My main goal was to transport players to a different wondrous world and let them partake in a story that had rich emotional and intellectual stimulation. This would be through a particular story about Anne and her journey of becoming independent presented in a 2D seamless, cinematic way. “Seamless” is a key word here, as early on I wanted to make a 2D animated game that had no distinction between “cut scenes” and gameplay, and minimal distractions. When we decided to do away with “Game Over” and managed to make the game without any loading screens, I felt we had removed some of the barriers that stood in the way of immersion. It’s also a story and world that is rich in thematic layers, so while I wish players to laugh, scream, and cry, I hope we touch upon topics and themes that make players want to think about society, their own lives, and their relationships with others – in the same way that the process of creating it afforded the team and myself to explore these things.
Were there any works that inspired the aesthetics, visuals, and overall ambiance of Forgotton Anne and how you wanted it to make players feel? Is it true it was inspired by Studio Ghibli with a European feel?
It is true that starting out, our “sales pitch” to get funding was to mention a mix of Studio Ghibli and darker western fairy tales. It was another way of saying it would contain an imaginative world filled with wonder and emotions with a focus on relatable human drama, expressed with beautiful animation and a darker palette. Fairy tales contain a lot of truth beneath a mask of imaginary things, and I wanted to draw on the rich symbols that existed. Looking at the works of famed Danish fairy tale writer Hans Christian Andersen reveals a lot of tragedy and dark elements that aren’t always emphasized in “Disney-fied” versions. In cinema, both Pan’s Labyrinth and the old Labyrinth were drawn upon as great inspirational sources.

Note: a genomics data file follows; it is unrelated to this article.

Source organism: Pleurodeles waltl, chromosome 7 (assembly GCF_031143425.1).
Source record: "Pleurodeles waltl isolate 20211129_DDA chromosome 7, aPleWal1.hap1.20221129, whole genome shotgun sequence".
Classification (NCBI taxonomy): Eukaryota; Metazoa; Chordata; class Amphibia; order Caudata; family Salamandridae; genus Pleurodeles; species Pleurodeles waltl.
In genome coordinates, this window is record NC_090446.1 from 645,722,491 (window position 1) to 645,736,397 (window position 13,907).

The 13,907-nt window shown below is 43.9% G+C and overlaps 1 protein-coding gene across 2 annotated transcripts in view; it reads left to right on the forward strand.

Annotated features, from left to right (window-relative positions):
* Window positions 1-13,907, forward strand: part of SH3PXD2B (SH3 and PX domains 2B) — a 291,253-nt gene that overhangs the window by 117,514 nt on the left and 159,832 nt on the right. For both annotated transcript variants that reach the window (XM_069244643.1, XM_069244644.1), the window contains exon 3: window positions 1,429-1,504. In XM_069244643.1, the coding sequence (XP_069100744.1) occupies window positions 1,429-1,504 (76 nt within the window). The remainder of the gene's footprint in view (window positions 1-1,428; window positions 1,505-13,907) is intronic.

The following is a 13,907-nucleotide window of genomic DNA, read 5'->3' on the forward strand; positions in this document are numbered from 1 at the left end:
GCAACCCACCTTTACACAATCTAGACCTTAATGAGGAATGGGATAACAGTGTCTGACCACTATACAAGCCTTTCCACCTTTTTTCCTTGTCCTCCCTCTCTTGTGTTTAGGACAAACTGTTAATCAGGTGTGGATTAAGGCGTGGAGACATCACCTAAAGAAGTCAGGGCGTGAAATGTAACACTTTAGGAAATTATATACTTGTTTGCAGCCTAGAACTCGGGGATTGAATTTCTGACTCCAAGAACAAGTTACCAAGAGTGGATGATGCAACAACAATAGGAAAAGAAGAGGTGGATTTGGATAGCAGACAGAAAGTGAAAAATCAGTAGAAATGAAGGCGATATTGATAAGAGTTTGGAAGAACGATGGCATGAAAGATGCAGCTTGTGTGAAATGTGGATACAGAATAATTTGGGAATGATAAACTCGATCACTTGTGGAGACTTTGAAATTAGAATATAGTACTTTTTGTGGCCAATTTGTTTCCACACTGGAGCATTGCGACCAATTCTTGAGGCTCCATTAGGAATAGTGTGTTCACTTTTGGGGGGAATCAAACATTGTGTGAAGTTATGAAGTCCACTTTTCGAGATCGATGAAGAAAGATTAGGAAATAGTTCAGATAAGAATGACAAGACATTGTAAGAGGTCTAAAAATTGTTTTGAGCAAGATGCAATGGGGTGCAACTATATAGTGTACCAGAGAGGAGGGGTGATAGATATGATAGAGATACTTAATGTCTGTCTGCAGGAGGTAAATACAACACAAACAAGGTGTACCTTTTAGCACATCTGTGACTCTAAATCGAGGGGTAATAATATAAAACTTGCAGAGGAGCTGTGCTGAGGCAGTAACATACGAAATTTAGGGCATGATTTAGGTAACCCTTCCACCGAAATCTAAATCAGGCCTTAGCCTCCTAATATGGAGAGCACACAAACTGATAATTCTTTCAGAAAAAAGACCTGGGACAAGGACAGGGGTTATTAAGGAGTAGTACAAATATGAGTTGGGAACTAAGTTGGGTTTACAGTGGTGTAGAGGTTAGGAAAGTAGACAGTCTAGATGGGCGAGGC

With animation, Studio Ghibli and Satoshi Kon’s work were definitely a huge inspiration for me, just as much for their storytelling as animation. I was very adamant from the beginning that we were to treat the story and world with a higher reverence towards thematic elements than logic because part of the wonder of these works are the mysteries and interpretations that come from themes sometimes overriding logic as the connective tissue in storytelling.
The game has a whimsical Studio Ghibli vibe, and its animation reflects Studio Ghibli as well. You had a member on your team who studied under former Studio Ghibli employees; is that correct?
Yes, that is correct. Two of our animators, Debbie Ekberg and Sebastian Ljungdahl, stayed and studied for a time in Japan with former Studio Ghibli animators. It was incidental in that we were seeking animators for the production that would be a good fit for the project and was contacted by them. I think their experience working in Japan partly imbued them with a discipline and dedication that was of great value to the production.
What did Debbie add to the team?
Debbie was the lead animator and did, among other things, all of Anne’s animations beside supervising. As a woman herself, she could connect to Anne in a different way and really make her a believable character through the animation. She would travel from Sweden to our office in Copenhagen, Denmark every day, and she added a great dynamic to the team as a whole.
We were very international in composition with team members from Romania, Greece, Bulgaria, Sweden, and more, and as a studio, we really value diversity and how it positively affects the development process through the different perspectives it brings. It gives us the opportunity to learn from each other and approach things with an open mind.
What was her input in the creation and animation process?
I would scope out the tasks together with her using thumbnails and talk about the individual animations before she began on the roughs. She had such a good grasp of her craft that it allowed us to discuss the emotion of the scene or subtle details of a movement or pose more than technicalities or quality of drawing. I would often be surprised by little things she added to an animation that elevated it. It was such a delight to work with her, and there existed a great synergy with the team.
What was your favorite part to work on while creating this work?